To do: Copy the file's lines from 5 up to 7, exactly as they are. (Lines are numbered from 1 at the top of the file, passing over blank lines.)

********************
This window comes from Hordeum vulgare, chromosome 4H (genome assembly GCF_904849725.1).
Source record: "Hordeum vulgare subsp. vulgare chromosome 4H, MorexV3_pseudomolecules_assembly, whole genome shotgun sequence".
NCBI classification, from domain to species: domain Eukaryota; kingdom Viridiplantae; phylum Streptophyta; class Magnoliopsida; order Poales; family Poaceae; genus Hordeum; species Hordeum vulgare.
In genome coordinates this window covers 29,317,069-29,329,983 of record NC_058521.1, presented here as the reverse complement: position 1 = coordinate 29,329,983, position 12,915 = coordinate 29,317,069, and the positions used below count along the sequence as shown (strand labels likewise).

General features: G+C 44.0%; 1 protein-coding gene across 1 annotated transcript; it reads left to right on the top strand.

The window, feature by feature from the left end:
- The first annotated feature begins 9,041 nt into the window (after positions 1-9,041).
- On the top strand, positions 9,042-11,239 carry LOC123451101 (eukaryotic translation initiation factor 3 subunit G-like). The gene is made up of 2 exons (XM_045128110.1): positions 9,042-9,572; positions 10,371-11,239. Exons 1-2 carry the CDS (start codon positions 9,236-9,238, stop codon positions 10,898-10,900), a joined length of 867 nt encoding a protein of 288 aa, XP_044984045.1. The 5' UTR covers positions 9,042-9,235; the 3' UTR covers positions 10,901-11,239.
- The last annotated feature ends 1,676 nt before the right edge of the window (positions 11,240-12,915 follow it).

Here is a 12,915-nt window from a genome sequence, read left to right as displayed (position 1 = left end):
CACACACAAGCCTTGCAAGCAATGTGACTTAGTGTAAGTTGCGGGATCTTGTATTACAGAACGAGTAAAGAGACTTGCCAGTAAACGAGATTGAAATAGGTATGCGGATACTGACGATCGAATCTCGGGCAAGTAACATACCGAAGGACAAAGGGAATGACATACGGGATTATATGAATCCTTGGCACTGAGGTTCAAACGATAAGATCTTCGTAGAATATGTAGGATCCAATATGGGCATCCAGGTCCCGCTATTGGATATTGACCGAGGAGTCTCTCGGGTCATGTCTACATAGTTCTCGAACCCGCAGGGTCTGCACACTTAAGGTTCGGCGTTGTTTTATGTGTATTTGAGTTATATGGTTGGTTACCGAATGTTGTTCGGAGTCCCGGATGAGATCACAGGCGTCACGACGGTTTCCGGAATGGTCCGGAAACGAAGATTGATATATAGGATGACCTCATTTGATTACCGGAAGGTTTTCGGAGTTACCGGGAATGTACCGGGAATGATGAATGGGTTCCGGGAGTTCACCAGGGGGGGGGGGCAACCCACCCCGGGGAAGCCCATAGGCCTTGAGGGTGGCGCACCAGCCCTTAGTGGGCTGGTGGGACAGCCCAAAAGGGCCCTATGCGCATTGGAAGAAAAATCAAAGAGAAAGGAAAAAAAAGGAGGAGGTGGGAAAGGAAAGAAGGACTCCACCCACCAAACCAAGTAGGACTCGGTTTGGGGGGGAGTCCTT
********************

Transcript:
General features: G+C 44.0%; 1 protein-coding gene across 1 annotated transcript; it reads left to right on the top strand.

The window, feature by feature from the left end:
- The first annotated feature begins 9,041 nt into the window (after positions 1-9,041).